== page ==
I was introduced (not formally, as alas, I have not had the honor of actually meeting the man) to Professor Victor Davis Hanson about a decade ago on the pages of National Review (to which I used to subscribe, back when the late William F. Buckley was still the editor) in the book review section. There was a review of his book Carnage and Culture, something which piqued my interest as an amateur military historian. Not soon afterwards, there was an excerpt of that book published in, I believe, American Heritage (to which I also used to subscribe) which convinced me that I just had to own that book.
I soon became obsessed with owning everything the man ever wrote, as he seemed to have considered esoteric, but vitally important aspects of history that my untrained mind had not even acknowledged. Carnage and Culture led me to read more culture-based treatises on the practices of war and politics, like those written by John Keegan and Donald Kagan. Before, Hanson, the scope of my knowledge was limited to the dry, linear histories of the individual campaign or the tactical "tricks" of the great generals that were little more than the recitation of facts, or the parroting of the last "expert" that I had read. Like many, I had simply assumed that because someone had managed to get published, that they were probably right. Hanson helped me identify a critical error in my way of thinking (such as it is).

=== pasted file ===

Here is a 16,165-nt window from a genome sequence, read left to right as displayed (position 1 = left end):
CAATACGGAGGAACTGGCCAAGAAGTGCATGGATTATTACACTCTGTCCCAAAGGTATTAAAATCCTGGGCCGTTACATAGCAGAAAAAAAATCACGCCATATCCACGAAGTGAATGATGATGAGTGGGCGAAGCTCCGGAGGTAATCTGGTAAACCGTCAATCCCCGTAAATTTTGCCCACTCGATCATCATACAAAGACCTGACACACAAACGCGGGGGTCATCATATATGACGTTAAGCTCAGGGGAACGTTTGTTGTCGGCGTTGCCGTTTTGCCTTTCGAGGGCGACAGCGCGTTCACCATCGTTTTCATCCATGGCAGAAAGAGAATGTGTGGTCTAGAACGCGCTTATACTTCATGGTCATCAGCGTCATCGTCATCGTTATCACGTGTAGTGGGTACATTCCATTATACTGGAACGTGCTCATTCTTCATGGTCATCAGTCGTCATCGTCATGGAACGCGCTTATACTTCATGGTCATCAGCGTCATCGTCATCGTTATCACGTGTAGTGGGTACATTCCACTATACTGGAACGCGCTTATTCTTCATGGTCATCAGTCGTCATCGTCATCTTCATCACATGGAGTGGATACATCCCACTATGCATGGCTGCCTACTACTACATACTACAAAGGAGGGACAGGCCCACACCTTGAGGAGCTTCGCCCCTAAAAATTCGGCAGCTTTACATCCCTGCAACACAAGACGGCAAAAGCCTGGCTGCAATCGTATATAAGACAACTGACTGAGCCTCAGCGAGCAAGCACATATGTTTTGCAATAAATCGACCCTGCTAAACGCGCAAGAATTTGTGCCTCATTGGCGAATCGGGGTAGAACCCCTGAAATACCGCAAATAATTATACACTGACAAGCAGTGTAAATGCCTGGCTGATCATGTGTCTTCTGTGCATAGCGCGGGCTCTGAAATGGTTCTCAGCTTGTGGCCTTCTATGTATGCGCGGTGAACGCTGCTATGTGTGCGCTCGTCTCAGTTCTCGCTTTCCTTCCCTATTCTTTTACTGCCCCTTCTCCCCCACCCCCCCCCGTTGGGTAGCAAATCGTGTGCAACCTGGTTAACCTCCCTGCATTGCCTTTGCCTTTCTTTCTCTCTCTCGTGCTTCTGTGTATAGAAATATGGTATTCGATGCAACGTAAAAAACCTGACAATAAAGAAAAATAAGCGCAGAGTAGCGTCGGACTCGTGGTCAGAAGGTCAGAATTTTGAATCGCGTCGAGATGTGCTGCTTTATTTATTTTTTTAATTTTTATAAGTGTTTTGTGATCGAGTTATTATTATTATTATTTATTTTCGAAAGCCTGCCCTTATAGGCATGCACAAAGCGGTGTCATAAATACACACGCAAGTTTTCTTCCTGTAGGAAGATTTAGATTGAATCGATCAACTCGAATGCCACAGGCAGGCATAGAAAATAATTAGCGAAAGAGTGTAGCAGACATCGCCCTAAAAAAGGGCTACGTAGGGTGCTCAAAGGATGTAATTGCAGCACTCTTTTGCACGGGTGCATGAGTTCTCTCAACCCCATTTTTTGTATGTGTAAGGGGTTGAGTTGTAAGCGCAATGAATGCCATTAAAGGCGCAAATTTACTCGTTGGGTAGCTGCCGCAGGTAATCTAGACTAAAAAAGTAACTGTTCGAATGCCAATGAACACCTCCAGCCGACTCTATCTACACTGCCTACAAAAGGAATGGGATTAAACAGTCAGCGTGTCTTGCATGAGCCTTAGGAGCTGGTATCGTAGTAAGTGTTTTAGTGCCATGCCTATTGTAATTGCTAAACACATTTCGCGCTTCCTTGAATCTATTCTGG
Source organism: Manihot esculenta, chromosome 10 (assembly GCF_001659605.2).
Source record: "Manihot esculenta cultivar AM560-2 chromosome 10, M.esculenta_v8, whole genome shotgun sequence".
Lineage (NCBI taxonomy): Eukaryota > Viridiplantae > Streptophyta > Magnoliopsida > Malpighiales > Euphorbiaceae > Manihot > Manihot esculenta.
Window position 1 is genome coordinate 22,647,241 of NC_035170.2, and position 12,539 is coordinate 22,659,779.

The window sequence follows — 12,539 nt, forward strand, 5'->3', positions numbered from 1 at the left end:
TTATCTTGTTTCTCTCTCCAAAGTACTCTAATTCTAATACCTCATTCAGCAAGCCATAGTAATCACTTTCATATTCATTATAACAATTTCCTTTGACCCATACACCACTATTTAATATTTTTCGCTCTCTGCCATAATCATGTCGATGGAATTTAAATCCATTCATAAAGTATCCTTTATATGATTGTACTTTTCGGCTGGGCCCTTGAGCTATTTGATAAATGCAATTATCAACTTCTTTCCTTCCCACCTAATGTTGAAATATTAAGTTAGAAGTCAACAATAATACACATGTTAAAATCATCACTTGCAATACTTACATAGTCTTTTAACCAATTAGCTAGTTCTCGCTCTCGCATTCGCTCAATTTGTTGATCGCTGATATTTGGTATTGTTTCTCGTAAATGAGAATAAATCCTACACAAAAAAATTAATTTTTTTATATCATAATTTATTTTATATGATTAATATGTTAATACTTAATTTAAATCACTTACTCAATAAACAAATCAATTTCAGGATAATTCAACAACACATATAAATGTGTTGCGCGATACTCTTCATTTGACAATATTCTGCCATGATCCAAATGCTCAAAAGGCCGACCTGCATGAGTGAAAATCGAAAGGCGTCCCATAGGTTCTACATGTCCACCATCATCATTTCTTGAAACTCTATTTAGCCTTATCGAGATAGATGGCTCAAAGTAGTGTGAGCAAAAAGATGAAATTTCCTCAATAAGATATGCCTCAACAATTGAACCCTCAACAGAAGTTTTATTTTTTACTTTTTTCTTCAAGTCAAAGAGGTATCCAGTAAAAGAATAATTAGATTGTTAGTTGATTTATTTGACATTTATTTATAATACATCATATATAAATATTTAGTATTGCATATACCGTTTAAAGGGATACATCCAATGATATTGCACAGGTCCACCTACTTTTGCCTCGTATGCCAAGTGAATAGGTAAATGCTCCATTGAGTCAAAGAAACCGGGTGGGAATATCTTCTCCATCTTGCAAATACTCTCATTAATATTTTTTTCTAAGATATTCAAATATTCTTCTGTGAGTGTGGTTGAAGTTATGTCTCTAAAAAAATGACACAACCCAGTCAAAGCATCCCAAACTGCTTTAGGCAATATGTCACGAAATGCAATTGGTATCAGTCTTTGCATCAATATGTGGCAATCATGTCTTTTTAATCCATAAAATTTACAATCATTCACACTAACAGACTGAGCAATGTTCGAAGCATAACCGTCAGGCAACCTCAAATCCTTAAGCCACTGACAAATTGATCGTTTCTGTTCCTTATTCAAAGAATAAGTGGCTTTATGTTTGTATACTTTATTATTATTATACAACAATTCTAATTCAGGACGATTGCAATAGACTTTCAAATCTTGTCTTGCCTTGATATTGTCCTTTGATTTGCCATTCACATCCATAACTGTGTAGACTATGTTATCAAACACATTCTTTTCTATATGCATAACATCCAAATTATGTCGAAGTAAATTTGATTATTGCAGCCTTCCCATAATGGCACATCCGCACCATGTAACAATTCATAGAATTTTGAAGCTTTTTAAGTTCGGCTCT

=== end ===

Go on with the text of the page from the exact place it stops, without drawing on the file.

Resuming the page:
Years later, I have come to the conclusion that Professor Hanson is perhaps one of the greatest historians of our time (along with Daniel Boorstin and Eugen Weber), and more, that he is one of the better commentators on our present culture.
I have faithfully followed him from National Review to his own website (see link bar) and finally, to the pages of Pajamas Media. It is my opinion that if you don't read Professor Hanson regularly, you are missing out on a valuable resource that will make you think upon, and hopefully better understand, the world you live in.
No, he isn't my God, but he's certainly someone who's opinions and conclusions I take seriously.
Today, the Professor takes a look at the nature of the movement for "Diversity", Read. And you'll fall in love with VDH yourself, I believe.
Note: I'm adding a link to American Heritage, something I have neglected for some time now. It's especially important, in this day and age, to know how we got here and became Americans.
Update: Perhaps the Second Smartest Man, Ever adds an intriguing tale of his own, complete with an Olympic opening ceremony.